Inside Systems Integration

Systems integration (SI) has traditionally been a crucial specialty in the IT industry, requiring players in this segment to go beyond the services they scope with solutions they take to market.

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Inside Systems Integration
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By  Piers Ford Published  May 20, 2014

Systems integration (SI) has traditionally been a crucial specialty in the IT industry, requiring players in this segment to go beyond the services they scope with solutions they take to market.

Ask a systems integrator what the greatest challenge is when it comes to developing sustainable revenue streams in the Middle East and you will get a variety of answers, ranging from the usual irritants (rapid technology evolution and ever-fluctuating market conditions) to embracing the business models enabled by the rise of the cloud.

However, two issues currently influence the SI landscape in the region more than any other: the need to raise their game on the services front; and the struggle to get reliable and committed financing. Finding a solution to the latter is largely out of their hands, but many industry watchers will tell you that SIs have a lot to do when it comes to balancing technology know-how with a flexible and innovative service offering.

“Whilst it might be a bitter pill to swallow, the reality is the greatest challenge faced by many SIs today is one of complacency,” said Glen Ogden, regional sales director, Middle East, at A10 Networks.

“There was a saying in the 1970s that you never got fired for buying Big Blue – IBM – and for a time, this was true. In those days, as long as you had Big Blue in your portfolio, everything would be good. However, those days don’t exist anymore and whilst modern SIs have been successful offering ‘run of the mill’ technologies based  on market leadership, the cycles of success for these SIs grow smaller as continuous innovation from new emerging vendors renders yesterday’s brand name technologies obsolete.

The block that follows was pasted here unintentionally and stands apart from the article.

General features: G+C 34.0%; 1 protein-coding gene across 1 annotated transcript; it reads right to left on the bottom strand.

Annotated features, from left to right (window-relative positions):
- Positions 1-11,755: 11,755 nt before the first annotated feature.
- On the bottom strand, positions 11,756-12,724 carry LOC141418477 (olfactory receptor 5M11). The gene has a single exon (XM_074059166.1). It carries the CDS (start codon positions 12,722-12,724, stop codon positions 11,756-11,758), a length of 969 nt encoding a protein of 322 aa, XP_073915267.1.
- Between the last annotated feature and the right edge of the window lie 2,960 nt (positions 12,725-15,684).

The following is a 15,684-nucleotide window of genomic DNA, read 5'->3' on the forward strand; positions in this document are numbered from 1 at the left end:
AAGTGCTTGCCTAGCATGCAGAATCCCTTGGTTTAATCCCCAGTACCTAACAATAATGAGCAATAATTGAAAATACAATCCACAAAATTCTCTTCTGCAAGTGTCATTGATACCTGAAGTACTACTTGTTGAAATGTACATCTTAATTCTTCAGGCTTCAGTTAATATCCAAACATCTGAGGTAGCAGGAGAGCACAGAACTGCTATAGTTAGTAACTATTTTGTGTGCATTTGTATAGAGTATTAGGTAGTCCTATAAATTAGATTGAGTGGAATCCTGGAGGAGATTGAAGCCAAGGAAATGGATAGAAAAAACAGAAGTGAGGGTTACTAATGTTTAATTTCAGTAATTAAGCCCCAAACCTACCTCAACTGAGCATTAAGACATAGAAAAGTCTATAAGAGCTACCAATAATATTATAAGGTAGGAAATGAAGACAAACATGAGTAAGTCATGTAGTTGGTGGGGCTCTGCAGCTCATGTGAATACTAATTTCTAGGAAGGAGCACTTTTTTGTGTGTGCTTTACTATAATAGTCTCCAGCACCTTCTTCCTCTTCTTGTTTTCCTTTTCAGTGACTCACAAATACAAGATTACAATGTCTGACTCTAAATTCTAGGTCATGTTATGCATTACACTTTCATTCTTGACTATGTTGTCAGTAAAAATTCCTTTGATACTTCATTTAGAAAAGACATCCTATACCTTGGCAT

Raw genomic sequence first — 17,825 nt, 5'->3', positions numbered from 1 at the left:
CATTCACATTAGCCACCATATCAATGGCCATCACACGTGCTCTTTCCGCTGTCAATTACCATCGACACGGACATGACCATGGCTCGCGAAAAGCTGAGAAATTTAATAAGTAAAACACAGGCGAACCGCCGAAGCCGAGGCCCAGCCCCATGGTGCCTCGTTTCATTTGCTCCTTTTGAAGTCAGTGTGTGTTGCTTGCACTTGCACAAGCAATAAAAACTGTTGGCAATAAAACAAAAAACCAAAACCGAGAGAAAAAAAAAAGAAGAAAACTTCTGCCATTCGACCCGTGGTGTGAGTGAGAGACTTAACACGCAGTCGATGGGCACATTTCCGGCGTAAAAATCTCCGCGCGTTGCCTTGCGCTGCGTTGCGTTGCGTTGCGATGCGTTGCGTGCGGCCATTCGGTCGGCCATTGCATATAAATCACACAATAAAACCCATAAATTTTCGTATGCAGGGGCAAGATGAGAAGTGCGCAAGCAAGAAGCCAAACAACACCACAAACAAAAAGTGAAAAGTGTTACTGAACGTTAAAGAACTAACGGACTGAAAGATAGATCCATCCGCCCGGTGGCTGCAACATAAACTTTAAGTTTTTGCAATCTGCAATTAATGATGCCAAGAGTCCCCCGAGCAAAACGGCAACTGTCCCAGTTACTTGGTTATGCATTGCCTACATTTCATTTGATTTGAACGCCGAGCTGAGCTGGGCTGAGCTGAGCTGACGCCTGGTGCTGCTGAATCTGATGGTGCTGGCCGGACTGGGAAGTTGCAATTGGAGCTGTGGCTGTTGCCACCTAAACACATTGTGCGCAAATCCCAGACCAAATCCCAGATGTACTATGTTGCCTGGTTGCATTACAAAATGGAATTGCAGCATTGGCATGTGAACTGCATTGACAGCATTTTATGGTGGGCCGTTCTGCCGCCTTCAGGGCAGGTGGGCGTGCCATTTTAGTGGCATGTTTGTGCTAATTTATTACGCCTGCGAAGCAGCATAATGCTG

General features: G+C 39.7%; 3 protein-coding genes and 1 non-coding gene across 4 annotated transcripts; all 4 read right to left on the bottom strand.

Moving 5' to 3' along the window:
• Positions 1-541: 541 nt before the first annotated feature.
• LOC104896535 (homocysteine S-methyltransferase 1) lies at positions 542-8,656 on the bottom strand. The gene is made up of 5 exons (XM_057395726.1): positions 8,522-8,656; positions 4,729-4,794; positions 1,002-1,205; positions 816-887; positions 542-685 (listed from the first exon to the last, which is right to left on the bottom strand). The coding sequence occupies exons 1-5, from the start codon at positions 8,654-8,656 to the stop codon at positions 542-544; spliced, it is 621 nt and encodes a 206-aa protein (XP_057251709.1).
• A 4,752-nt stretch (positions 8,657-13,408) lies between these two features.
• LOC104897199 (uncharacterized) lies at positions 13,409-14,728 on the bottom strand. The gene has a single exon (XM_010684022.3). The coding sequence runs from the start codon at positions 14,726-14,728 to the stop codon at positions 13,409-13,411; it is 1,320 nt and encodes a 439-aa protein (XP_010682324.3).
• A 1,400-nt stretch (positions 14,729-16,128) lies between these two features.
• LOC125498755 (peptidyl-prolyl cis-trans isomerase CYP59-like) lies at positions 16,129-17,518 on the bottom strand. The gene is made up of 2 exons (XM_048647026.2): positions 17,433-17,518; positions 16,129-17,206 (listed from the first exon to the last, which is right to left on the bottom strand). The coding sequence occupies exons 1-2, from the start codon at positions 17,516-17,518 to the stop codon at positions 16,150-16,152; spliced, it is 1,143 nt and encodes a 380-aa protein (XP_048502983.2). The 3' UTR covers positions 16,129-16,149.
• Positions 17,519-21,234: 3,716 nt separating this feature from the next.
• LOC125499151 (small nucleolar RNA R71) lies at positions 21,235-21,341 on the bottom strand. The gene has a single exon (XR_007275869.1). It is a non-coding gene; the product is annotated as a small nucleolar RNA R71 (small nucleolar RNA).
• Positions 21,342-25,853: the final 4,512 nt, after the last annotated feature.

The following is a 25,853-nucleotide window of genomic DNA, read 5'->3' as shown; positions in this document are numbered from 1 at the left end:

“SI’s who fail to adopt these innovative technologies, many of which offer extremely compelling financial models - for example, zero licensing and thus reduced operational expenditure (OPEX) - will eventually see their market share eroded, especially as their target audience, today, is now far more savvy.  SIs must look to the future, and invest in taking on new technologies and being able to deliver cutting edge solution to their customers.”

The fact that it is also a rather crowded market is another factor that is impossible to ignore. Developing a service orientation is crucial, according to Manish Punjabi, channel marketing manager MEA at Alcatel-Lucent. Smart buyers will check up on potential SIs on social media before they even make contact with salespeople. IT managers can switch between suppliers at will. Service should be an obsession for any SI that wants to differentiate itself.

“Traditionally, an SI is limited in the amount of margin it can make by simply reselling an undifferentiated solution,” said Punjabi. “Therefore, the role that an SI plays in the future will be limited by its own ambition. In my opinion, the best evolution path to differentiate and create compelling margin streams moving forward might include a consulting model, managed services and an outsourcing model.

“The common theme in all of these paths is [having] sufficiently trained and experienced staff. However, to achieve a level where customers trust the SI to deliver strong implementation and service teams capable of any of these elements requires laser-focused attention and financial investment.”

And that can be a vicious circle. As Stephan Berner, managing director at specialist security SI Help AG, said, one of the main challenges remains the unwillingness of banks and financial institutions to play an active role in channel financing.

“In the region, channel economics are still very much value-added distribution driven and resellers are especially dependent on their VADs for financing large deals,” said Berner. “This will only change once banks in the region become accustomed to IT leasing and financing. This will depend on transparent financials on the part of the resellers and greater trust on the part of the banks.”

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